Investing Outside of Wall Street – Coronavirus disease 2019 (a.k.a. Covid-19)

In the U.S.A., the lockdown due to Covid-19 began about a month ago. The news has been saturated with it. As of this posting in April 2020, we’re not sure when the lockdown order will be lifted. Most of us are abiding by the order. In our state of Michigan, however, the Governor’s rules to restrict the purchase of seeds and plants in the spring-planting season – but not high-tax items such as lottery tickets, liquor, or marijuana – angered many of us. Such orders seem nothing short of the Governor’s attempt to control the civilian population in the name of “saving lives.” The worst part is that domestic violence, child abuse, and suicides are on the rise due to uncertainties about the future of the economy.

Enough said. Below, you will see how we are personally being impacted by it, how we are managing so far, and where we are likely headed.

How we are being impacted by it

Like millions of others, I have lived through the market crashes of 2000 and 2008. The crash of 2000, which took place just as I was beginning to think of a comfortable retirement, was a major turning point in my life. It was the beginning of the realization that the old stable world, in which I was well educated and trained, was no longer likely to remain relevant. I began preparing myself for the worst-case scenario, as in “what if all of my retirement-income sources – pension and Social Security – were to dry up?”

Because of the path slowly taken starting in 2000, I eventually left Chrysler in 2004 to become my own boss full time. The impact due to the crash of September 29, 2008, therefore, was somewhat muted. In other words, I was better prepared for the 2008 market crash than in 2000. Psychologically, at least, Covid-19 is also proving that I’ve been on the correct trajectory.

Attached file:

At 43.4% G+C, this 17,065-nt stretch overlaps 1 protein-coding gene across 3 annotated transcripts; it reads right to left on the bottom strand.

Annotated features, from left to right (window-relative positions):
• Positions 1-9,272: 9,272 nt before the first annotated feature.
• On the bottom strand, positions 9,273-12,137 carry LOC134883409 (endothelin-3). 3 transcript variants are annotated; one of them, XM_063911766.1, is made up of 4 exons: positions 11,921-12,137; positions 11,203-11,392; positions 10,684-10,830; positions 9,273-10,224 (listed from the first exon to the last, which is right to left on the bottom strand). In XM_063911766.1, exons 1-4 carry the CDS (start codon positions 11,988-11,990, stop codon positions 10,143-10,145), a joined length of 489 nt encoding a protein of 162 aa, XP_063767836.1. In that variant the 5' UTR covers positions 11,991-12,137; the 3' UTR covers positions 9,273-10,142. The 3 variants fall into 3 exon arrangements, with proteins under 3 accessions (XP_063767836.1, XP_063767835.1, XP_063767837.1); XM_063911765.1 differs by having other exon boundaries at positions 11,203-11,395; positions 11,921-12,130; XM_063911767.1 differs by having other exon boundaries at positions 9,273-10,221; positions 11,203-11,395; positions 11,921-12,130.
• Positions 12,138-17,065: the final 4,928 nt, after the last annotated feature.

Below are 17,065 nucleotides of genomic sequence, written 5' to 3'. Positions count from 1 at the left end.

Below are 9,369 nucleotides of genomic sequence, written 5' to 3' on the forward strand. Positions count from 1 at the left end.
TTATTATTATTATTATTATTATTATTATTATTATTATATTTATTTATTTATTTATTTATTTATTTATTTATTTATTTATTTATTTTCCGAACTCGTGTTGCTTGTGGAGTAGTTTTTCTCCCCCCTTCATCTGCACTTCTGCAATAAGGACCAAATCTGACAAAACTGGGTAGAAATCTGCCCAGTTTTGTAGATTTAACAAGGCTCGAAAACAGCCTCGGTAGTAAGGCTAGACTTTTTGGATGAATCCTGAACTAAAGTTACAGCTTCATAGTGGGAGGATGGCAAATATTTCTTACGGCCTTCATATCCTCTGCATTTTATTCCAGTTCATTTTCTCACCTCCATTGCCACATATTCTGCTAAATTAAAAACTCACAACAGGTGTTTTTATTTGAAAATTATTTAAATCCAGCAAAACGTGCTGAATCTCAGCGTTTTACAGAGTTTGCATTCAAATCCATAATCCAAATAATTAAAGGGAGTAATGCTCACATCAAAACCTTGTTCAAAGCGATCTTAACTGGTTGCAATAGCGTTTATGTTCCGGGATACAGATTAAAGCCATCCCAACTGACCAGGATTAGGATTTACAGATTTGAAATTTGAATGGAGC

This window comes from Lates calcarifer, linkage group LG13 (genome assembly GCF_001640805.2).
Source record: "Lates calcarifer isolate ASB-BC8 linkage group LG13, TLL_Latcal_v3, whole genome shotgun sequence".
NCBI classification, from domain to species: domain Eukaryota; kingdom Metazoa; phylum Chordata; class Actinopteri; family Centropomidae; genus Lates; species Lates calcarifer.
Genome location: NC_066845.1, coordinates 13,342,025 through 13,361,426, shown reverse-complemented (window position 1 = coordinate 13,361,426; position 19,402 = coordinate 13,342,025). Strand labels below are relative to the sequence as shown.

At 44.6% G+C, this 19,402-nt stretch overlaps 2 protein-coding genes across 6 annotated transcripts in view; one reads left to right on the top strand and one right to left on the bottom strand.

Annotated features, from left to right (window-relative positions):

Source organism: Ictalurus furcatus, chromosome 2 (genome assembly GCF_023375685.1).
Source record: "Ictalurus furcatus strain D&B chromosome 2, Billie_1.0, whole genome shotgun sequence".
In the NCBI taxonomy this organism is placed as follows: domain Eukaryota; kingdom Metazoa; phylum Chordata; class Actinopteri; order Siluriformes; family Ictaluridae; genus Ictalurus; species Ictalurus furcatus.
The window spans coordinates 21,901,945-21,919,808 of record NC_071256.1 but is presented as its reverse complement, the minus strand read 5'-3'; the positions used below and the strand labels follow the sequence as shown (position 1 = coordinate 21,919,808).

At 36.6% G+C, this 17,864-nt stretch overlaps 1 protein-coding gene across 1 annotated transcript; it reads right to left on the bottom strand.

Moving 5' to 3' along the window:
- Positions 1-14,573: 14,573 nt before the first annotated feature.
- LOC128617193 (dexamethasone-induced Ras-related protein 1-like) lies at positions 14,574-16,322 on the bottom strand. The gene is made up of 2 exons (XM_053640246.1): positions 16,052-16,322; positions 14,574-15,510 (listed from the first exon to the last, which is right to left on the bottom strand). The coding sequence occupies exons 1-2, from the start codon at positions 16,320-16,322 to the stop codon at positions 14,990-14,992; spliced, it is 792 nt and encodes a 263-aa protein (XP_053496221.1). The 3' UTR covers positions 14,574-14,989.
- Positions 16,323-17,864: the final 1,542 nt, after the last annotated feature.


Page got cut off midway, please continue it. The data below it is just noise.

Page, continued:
Going back in time, the tax-payer-funded $700 billion bailout money, which was signed off by President George W. Bush on October 3, 2008, was intended by the government to help boost the economy. As many of us recall, however, the funds were never loaned out by the banks, the original recipients of the funds.

To make matters much worse for us, on June 9, 2008, over three months prior to the crash, our house had burned down due to a lightning strike. By the time the house was rebuilt a year later, no bank was lending any funds to anyone. This forced us to pull cash out of our retirement reserves to cover the portions that were not covered by insurance. In 2008, if there was an Economic Injury Disaster Loan (comparable to the one being made available as a result of Covid-19), I was not aware of it. This reality forced us to begin using, and maxing out on, credit cards – just to keep our businesses afloat. We knew full well that this was not a good solution but there was no other alternative. Consequently, our credit scores tanked from above 800s down into the 600s.

All in all, we’re still paying for the debts created by the 2008 crash. Since then, we had no choice but to cut business expenses to a bare minimum. Rather than risk additional financial losses, I chose the safer path of “no more spending,” just to stay afloat. This, by the way, is not a complaint but simply a statement of facts.

Fast forward to today. Clearly, for better or for worse, the U.S. government learned the lessons from 2008. One could argue that, given the uncertainties associated with the effects of the virus, cash infusion to the economy is perhaps a necessary evil. Conversely, I cringe to think of the effects of the Fed printing $2 trillion, which is backed by no hard assets. I have seen this scenario being played out before in history books, and I know it will eventually get very ugly for ordinary citizens.